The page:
Confluencenter Funds Interdisciplinary Research With Local, Global Impact

It was a student's story that inspired Orhon Myadar's research project, "Dismantling Fear: Voices from Tucson’s Refugee Community," one of three projects funded by the Confluencenter for Creative Inquiry's 2016-2017 Faculty Collaboration Grants program.

A young man, who graduated from the UA with honors, came to Tucson as a refugee after fleeing the Somali civil war when he was a young child.

"His extraordinary story of trauma, pain and perseverance inspired me to uncover and share stories of other refugees in Tucson," said Myadar, a political geographer and an assistant professor in the School of Geography and Development.

Myadar is working with collaborators to collect oral histories of Tucson's refugee communities in order to provide a platform for refugee voices.

This year's Confluencenter grants total more than $40,000 and will support the work of 11 researchers from 11 different departments and six different colleges.

The funding is awarded annually to advance interdisciplinary research at the UA, a primary goal of the Never Settle plan. 

The other two projects receiving funding will address the development of an effective Arabic language planning model in Egypt and ways to improve cross-cultural research using multilingual research instruments and materials.

"These ambitious and cross-disciplinary projects are the definition of what the Confluencenter was created to do, and that is to serve as a campuswide research institute dedicated to innovative inquiry across all disciplines,” said Javier D. Durán, director of the Confluencenter.

"These scholars are tackling complex issues related to language preservation and pedagogy, cultural and linguistic translation and refugee narratives," Durán said. "We are happy to support such important work and are looking forward to an amazing collection of results."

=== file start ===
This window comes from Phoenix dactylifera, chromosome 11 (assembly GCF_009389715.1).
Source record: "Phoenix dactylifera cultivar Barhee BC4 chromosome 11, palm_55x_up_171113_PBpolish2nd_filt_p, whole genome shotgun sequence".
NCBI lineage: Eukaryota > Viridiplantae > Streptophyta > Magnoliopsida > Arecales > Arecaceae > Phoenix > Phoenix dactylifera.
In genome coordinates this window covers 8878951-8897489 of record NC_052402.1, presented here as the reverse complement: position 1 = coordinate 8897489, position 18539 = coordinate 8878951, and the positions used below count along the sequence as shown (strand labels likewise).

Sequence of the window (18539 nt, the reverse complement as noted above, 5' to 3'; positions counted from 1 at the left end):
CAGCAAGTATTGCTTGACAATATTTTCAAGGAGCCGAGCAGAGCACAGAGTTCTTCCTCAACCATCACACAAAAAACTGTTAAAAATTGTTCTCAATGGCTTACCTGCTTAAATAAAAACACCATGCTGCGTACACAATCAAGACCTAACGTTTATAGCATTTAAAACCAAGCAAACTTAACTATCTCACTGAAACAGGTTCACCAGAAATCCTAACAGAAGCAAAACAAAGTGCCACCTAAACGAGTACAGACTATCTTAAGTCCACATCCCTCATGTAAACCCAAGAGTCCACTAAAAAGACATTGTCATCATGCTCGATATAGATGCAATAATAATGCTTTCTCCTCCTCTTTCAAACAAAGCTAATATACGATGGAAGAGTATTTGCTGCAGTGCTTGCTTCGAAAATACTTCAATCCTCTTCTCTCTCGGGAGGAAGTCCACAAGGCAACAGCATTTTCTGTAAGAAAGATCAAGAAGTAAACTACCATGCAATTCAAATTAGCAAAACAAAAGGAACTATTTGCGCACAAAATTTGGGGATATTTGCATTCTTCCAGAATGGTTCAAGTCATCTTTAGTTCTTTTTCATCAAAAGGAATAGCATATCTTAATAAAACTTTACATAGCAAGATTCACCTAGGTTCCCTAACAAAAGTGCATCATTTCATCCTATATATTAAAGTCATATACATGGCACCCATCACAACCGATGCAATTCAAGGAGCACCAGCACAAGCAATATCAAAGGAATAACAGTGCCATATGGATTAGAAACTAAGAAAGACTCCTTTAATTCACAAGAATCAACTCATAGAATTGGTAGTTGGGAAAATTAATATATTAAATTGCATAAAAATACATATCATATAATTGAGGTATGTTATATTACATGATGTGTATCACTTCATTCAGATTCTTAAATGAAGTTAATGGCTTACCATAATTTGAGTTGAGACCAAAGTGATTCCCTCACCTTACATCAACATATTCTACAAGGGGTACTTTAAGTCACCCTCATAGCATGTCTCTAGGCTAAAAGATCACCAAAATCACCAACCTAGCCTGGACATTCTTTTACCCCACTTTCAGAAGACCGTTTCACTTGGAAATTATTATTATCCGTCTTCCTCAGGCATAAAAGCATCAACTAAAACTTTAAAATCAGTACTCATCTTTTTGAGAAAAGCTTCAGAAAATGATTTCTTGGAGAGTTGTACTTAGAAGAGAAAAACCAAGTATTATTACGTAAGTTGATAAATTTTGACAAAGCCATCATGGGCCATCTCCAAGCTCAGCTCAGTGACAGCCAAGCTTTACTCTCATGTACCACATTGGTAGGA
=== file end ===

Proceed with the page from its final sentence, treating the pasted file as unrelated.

Telling Refugees' Stories

Myadar and Lisa Hochtritt, assistant professor of art education, are working to collect oral histories of Tucson's refugee communities. To help carry out the work documenting Tucson's refugee stories, Myadar's and Hochtritt’s team includes Najwa Nabti, director of the James E. Roger's College of Law's Undergraduate Law and Master of Legal Studies Programs, and Stephanie Troutman, assistant professor of English and director of the Southern Arizona Writing Project.

Myadar studies how "borders of belonging or exclusion shift as political regimes change and how these fluid borders shape everyday struggles of underserved and marginalized individuals and communities."  

Between the global refugee crisis and the political fear-mongering surrounding acceptance of refugees to the U.S. and Arizona, this project is significant and timely. It aims to increase awareness of the reality of refugee resettlement in Tucson and highlight the humanity of refugees who have already settled in the city.

Reinstating Arabic in Egypt

A project titled "Arabic Language Planning in Egypt: An Interdisciplinary Approach" will be led by Mahmoud Azaz, assistant professor of Arabic language and linguistics, with co-director Olga Bever, assistant research professor and director of the Environmental Media Research Initiative, and collaborator Mary Carol Combs, associate professor of teaching, learning and sociocultural studies.

Azaz's team will address the development of an effective Arabic language planning model in Egypt to help combat the effects of globalization on Arabic.

Azaz explains that "sweeping globalization processes," such as the introduction of westernized educational systems, have created an alarming reality in which the status of modern standard Arabic, the variety that is understood all across the Middle East and North Africa, is seriously dwindling.

"Englishization" and "dialectization" are discreetly penetrating the cultural domains in substantial ways, even as Middle East and North Africa countries, including Egypt, have spent the last five decades working toward reinstating standard Arabic, Azaz explained.